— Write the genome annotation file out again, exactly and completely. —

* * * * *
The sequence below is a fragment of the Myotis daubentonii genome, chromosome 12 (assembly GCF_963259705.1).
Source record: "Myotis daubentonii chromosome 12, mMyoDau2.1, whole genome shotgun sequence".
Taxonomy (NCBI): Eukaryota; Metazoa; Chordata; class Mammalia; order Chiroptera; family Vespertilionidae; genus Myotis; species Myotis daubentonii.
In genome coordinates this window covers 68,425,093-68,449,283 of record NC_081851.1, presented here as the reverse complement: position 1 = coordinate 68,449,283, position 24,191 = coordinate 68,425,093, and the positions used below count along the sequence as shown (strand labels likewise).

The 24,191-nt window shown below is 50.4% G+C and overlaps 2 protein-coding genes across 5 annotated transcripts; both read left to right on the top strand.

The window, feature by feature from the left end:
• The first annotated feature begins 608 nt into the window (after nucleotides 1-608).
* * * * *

The sequence below is a fragment of the Myotis daubentonii genome, chromosome 12 (assembly GCF_963259705.1).
Source record: "Myotis daubentonii chromosome 12, mMyoDau2.1, whole genome shotgun sequence".
Taxonomy (NCBI): Eukaryota; Metazoa; Chordata; class Mammalia; order Chiroptera; family Vespertilionidae; genus Myotis; species Myotis daubentonii.
In genome coordinates this window covers 68,425,093-68,449,283 of record NC_081851.1, presented here as the reverse complement: position 1 = coordinate 68,449,283, position 24,191 = coordinate 68,425,093, and the positions used below count along the sequence as shown (strand labels likewise).

The 24,191-nt window shown below is 50.4% G+C and overlaps 2 protein-coding genes across 5 annotated transcripts; both read left to right on the top strand.

The window, feature by feature from the left end:
• The first annotated feature begins 608 nt into the window (after nucleotides 1-608).